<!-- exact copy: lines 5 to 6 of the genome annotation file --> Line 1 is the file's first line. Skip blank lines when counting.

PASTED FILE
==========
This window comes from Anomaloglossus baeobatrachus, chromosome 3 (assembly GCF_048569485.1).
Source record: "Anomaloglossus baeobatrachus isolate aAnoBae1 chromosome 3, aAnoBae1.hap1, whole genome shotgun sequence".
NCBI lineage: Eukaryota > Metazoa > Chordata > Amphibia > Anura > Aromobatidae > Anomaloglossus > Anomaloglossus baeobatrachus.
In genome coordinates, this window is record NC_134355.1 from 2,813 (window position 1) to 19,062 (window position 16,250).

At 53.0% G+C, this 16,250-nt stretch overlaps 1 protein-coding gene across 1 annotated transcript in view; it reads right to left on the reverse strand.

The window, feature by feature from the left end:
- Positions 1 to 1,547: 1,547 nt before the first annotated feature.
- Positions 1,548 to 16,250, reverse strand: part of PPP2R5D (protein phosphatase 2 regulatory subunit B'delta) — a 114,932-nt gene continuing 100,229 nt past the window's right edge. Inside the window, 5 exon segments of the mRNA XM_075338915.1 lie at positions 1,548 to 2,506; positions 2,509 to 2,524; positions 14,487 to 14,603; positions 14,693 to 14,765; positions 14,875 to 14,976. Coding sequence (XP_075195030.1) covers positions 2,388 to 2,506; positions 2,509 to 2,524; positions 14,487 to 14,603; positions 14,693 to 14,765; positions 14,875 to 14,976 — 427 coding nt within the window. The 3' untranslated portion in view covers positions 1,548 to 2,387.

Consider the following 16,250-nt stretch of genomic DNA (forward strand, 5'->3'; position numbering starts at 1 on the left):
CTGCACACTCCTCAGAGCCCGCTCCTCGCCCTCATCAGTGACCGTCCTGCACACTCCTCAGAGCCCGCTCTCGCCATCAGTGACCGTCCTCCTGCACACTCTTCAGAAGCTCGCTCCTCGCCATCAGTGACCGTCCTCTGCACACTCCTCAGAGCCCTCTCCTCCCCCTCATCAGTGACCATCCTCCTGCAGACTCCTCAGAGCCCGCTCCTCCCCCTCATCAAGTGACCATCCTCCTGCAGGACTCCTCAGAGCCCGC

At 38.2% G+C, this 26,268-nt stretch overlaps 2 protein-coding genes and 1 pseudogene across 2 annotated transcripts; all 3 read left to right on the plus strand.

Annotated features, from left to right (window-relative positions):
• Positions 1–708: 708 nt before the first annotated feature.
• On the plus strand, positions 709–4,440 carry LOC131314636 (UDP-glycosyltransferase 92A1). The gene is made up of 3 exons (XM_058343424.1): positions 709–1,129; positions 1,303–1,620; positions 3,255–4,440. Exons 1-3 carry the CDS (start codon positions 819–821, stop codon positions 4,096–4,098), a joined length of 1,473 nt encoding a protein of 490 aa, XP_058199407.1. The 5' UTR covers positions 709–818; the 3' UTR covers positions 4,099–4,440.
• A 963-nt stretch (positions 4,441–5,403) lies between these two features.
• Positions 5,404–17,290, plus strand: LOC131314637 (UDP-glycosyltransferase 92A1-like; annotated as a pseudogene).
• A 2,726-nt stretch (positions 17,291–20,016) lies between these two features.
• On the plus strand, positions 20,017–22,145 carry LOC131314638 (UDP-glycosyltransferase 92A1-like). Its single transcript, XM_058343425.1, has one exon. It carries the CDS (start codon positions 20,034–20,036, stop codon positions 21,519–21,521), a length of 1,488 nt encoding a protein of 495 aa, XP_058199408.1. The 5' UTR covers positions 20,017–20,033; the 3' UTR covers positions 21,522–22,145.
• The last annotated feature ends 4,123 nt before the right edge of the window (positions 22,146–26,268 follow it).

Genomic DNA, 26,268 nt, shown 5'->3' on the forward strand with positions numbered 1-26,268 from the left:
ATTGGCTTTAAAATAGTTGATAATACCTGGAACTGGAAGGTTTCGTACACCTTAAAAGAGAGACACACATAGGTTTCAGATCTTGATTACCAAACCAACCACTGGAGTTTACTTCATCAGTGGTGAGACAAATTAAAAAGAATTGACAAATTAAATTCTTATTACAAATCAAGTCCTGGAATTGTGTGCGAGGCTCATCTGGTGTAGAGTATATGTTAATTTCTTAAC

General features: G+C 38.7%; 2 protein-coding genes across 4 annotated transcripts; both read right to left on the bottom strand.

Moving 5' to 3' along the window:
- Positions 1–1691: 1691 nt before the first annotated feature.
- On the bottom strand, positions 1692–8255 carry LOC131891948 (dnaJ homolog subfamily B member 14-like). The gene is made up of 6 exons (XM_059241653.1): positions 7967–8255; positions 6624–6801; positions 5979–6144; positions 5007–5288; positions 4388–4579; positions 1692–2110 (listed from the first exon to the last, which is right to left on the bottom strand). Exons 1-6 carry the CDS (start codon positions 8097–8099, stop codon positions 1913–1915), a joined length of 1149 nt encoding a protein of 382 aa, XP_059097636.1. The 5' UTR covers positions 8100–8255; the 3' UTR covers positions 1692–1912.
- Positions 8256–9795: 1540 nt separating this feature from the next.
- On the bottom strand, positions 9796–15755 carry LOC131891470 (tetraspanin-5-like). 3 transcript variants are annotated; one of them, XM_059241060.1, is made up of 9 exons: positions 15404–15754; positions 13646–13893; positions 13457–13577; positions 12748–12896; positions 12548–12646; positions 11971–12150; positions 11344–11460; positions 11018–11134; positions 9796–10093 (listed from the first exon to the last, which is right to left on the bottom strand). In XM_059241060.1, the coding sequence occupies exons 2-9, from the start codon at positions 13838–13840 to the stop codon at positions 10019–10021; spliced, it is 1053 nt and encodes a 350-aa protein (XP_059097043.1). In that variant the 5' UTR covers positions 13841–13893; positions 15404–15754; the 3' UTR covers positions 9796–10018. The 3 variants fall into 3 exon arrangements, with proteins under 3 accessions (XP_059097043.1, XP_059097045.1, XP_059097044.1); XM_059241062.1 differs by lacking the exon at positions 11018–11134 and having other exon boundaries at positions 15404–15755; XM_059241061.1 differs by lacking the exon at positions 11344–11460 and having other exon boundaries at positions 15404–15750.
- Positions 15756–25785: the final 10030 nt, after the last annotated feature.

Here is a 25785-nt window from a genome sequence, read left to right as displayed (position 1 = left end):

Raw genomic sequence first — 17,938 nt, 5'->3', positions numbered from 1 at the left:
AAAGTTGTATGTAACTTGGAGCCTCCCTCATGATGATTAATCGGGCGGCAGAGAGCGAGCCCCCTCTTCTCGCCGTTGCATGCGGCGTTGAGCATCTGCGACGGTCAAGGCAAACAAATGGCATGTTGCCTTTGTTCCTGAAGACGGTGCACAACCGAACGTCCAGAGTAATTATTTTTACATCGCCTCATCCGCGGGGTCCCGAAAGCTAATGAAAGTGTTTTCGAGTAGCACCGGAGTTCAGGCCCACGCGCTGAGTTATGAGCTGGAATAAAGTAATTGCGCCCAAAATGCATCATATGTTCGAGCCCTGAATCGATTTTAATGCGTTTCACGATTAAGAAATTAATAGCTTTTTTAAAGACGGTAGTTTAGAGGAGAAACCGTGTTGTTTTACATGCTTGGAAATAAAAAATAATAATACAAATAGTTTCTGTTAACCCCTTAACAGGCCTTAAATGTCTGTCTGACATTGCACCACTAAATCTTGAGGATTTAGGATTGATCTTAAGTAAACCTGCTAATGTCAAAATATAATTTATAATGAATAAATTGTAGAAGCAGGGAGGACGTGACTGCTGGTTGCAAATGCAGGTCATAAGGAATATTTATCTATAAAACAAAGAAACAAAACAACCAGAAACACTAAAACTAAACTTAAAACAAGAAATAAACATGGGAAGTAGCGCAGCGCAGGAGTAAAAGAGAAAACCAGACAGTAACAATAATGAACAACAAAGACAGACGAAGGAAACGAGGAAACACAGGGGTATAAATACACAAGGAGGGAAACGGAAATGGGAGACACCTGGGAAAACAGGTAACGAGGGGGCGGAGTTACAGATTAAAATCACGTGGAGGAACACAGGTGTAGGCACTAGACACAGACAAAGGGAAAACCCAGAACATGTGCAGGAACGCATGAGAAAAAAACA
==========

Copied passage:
At 53.0% G+C, this 16,250-nt stretch overlaps 1 protein-coding gene across 1 annotated transcript in view; it reads right to left on the reverse strand.

The window, feature by feature from the left end: